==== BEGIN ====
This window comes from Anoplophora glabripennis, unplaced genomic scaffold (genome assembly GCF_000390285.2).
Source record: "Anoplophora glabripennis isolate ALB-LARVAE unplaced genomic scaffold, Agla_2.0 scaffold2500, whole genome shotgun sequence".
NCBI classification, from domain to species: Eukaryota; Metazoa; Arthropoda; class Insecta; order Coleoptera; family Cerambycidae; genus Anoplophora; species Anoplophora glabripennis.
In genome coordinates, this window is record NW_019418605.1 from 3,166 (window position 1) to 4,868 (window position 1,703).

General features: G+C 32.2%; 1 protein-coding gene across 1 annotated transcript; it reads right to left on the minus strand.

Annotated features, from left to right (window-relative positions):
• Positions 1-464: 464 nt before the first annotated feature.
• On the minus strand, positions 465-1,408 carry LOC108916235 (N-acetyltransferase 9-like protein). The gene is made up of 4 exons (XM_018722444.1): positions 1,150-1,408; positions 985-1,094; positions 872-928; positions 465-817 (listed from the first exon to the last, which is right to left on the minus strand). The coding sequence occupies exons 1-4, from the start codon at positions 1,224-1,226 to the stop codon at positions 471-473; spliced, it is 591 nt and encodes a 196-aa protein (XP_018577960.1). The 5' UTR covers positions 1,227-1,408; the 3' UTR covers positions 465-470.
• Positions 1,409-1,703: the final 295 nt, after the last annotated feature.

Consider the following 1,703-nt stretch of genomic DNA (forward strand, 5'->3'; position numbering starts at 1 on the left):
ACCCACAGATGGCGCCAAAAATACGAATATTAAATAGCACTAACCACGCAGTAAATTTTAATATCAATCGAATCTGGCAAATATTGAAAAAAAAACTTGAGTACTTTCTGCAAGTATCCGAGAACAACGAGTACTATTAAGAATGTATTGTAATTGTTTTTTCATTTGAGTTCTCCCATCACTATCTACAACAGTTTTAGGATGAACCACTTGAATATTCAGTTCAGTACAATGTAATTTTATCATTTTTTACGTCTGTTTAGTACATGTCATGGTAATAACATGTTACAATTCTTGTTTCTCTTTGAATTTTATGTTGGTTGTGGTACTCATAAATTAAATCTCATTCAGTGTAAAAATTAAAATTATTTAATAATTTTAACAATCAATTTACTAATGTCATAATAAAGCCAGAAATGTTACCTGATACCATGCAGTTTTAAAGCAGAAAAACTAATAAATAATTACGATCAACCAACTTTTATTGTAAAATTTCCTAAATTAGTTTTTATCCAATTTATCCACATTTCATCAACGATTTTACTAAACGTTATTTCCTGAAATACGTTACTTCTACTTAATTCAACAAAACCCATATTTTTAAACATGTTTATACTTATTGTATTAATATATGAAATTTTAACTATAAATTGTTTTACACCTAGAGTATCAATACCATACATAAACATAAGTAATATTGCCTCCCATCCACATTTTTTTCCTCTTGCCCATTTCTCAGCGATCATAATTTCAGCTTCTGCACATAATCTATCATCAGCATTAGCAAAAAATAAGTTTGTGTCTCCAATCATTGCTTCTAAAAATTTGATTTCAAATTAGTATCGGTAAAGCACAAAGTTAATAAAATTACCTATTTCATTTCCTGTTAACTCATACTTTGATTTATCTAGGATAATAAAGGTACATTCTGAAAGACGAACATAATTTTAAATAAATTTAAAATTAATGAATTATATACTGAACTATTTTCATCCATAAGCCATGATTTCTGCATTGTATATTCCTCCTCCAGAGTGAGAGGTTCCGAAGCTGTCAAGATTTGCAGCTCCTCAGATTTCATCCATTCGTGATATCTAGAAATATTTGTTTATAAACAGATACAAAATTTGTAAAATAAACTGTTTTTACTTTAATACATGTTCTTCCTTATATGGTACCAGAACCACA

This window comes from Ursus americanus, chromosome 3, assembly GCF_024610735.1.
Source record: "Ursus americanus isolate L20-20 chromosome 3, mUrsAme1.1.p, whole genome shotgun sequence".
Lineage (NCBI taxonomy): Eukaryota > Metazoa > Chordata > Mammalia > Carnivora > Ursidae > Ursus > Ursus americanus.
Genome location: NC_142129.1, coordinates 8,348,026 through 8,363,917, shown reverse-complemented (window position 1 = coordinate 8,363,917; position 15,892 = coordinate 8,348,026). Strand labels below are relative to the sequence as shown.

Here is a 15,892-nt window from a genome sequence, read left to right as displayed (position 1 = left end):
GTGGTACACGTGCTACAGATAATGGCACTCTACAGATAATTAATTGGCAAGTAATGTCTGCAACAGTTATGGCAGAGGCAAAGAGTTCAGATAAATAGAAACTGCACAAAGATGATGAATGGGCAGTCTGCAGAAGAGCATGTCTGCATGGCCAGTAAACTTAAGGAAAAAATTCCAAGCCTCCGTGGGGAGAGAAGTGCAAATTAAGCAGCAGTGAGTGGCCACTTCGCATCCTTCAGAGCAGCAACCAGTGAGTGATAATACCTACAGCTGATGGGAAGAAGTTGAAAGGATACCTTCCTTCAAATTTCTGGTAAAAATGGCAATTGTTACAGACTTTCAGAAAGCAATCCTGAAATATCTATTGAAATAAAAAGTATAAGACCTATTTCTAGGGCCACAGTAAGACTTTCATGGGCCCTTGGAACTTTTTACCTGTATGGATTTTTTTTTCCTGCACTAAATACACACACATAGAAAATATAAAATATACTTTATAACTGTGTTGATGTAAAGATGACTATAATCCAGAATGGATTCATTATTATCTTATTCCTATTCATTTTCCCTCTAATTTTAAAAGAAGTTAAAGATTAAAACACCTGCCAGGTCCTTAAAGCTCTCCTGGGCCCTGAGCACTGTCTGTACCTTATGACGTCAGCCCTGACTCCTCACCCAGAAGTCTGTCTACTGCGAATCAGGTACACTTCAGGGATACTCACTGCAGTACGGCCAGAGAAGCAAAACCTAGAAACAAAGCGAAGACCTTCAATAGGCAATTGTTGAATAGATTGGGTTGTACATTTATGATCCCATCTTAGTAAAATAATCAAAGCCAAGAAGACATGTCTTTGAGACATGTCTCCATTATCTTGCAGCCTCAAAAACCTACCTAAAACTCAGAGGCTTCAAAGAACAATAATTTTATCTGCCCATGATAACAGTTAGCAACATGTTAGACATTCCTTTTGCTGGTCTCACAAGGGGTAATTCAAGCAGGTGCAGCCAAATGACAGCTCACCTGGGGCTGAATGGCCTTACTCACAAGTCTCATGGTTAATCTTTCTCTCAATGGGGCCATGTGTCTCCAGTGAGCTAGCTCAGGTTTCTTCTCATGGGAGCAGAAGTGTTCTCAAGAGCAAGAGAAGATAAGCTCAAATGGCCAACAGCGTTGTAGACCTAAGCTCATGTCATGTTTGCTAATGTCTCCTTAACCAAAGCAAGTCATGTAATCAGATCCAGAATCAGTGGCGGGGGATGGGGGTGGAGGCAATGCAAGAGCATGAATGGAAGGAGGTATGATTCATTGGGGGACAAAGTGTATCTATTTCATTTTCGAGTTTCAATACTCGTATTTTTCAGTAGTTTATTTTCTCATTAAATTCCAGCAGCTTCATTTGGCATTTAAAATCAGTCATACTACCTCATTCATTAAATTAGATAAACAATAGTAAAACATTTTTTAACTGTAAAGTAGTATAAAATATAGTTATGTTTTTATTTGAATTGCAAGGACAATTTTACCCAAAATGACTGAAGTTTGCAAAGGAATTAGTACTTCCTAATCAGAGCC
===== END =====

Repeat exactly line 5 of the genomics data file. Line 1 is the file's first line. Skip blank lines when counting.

General features: G+C 32.2%; 1 protein-coding gene across 1 annotated transcript; it reads right to left on the minus strand.